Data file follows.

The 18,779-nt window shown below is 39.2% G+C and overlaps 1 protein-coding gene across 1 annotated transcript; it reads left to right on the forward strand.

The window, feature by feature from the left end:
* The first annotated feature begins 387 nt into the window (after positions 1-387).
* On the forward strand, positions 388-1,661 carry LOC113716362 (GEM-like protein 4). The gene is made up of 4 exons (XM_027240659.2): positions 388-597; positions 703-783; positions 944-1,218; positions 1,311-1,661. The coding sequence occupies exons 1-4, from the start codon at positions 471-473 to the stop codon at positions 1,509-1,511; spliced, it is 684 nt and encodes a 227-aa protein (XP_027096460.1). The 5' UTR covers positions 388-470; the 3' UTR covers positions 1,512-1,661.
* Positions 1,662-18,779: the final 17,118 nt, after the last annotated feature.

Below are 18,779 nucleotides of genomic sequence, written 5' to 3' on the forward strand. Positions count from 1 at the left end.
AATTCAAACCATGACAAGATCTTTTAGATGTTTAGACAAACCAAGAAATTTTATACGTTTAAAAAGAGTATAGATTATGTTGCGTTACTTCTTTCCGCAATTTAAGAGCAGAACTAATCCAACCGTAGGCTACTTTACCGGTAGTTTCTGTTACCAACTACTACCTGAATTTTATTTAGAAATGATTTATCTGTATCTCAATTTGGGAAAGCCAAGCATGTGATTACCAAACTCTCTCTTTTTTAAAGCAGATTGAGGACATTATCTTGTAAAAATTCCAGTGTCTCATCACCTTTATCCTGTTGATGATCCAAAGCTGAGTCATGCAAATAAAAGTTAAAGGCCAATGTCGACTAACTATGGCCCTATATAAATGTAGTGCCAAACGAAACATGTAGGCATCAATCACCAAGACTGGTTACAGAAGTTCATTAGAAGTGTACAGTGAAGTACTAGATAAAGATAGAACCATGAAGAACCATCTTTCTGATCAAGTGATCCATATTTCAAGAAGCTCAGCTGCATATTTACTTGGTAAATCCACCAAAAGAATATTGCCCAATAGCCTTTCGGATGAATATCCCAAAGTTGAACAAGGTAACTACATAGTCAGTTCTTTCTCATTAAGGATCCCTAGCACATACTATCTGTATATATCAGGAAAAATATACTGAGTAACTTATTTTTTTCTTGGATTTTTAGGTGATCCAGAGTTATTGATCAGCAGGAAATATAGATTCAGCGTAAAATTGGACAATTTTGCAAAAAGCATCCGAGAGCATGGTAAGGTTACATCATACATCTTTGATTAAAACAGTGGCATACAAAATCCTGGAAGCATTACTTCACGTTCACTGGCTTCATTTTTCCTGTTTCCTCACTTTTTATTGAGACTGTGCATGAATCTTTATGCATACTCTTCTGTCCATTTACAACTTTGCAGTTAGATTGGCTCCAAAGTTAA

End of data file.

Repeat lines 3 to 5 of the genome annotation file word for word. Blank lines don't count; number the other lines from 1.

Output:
* The first annotated feature begins 387 nt into the window (after positions 1-387).
* On the forward strand, positions 388-1,661 carry LOC113716362 (GEM-like protein 4). The gene is made up of 4 exons (XM_027240659.2): positions 388-597; positions 703-783; positions 944-1,218; positions 1,311-1,661. The coding sequence occupies exons 1-4, from the start codon at positions 471-473 to the stop codon at positions 1,509-1,511; spliced, it is 684 nt and encodes a 227-aa protein (XP_027096460.1). The 5' UTR covers positions 388-470; the 3' UTR covers positions 1,512-1,661.
* Positions 1,662-18,779: the final 17,118 nt, after the last annotated feature.